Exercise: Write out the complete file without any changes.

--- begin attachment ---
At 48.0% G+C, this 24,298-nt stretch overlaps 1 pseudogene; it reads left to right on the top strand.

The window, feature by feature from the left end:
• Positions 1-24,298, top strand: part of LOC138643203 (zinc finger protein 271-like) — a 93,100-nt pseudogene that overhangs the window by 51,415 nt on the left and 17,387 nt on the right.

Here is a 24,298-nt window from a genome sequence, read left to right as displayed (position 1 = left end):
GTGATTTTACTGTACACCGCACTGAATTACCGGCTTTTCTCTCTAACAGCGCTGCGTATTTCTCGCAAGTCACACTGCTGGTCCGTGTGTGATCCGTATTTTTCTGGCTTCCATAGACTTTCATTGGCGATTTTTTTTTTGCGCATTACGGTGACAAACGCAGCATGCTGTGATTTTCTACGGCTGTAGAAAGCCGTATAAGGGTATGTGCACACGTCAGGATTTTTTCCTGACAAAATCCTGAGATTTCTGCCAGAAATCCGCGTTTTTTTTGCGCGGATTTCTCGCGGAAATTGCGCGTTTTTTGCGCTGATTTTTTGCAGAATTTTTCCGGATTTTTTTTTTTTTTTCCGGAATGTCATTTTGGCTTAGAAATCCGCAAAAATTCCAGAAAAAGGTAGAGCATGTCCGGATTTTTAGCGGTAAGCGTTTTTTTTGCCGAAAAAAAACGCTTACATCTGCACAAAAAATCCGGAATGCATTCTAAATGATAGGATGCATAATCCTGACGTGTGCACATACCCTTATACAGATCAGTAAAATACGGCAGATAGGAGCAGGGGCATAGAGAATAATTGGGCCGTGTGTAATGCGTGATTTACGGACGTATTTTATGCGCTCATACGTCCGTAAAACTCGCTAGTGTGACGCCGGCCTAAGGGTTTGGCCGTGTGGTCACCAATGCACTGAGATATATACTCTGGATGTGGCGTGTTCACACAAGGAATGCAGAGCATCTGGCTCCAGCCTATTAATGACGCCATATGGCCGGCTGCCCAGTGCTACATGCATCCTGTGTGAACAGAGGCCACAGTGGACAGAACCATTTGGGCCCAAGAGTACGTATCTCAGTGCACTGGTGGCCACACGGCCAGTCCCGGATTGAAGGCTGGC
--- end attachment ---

At 48.0% G+C, this 24,298-nt stretch overlaps 1 pseudogene; it reads left to right on the top strand.

The window, feature by feature from the left end:
• Positions 1-24,298, top strand: part of LOC138643203 (zinc finger protein 271-like) — a 93,100-nt pseudogene that overhangs the window by 51,415 nt on the left and 17,387 nt on the right.

Here is a 24,298-nt window from a genome sequence, read left to right as displayed (position 1 = left end):
GTGATTTTACTGTACACCGCACTGAATTACCGGCTTTTCTCTCTAACAGCGCTGCGTATTTCTCGCAAGTCACACTGCTGGTCCGTGTGTGATCCGTATTTTTCTGGCTTCCATAGACTTTCATTGGCGATTTTTTTTTTGCGCATTACGGTGACAAACGCAGCATGCTGTGATTTTCTACGGCTGTAGAAAGCCGTATAAGGGTATGTGCACACGTCAGGATTTTTTCCTGACAAAATCCTGAGATTTCTGCCAGAAATCCGCGTTTTTTTTGCGCGGATTTCTCGCGGAAATTGCGCGTTTTTTGCGCTGATTTTTTGCAGAATTTTTCCGGATTTTTTTTTTTTTTTCCGGAATGTCATTTTGGCTTAGAAATCCGCAAAAATTCCAGAAAAAGGTAGAGCATGTCCGGATTTTTAGCGGTAAGCGTTTTTTTTGCCGAAAAAAAACGCTTACATCTGCACAAAAAATCCGGAATGCATTCTAAATGATAGGATGCATAATCCTGACGTGTGCACATACCCTTATACAGATCAGTAAAATACGGCAGATAGGAGCAGGGGCATAGAGAATAATTGGGCCGTGTGTAATGCGTGATTTACGGACGTATTTTATGCGCTCATACGTCCGTAAAACTCGCTAGTGTGACGCCGGCCTAAGGGTTTGGCCGTGTGGTCACCAATGCACTGAGATATATACTCTGGATGTGGCGTGTTCACACAAGGAATGCAGAGCATCTGGCTCCAGCCTATTAATGACGCCATATGGCCGGCTGCCCAGTGCTACATGCATCCTGTGTGAACAGAGGCCACAGTGGACAGAACCATTTGGGCCCAAGAGTACGTATCTCAGTGCACTGGTGGCCACACGGCCAGTCCCGGATTGAAGGCTGGC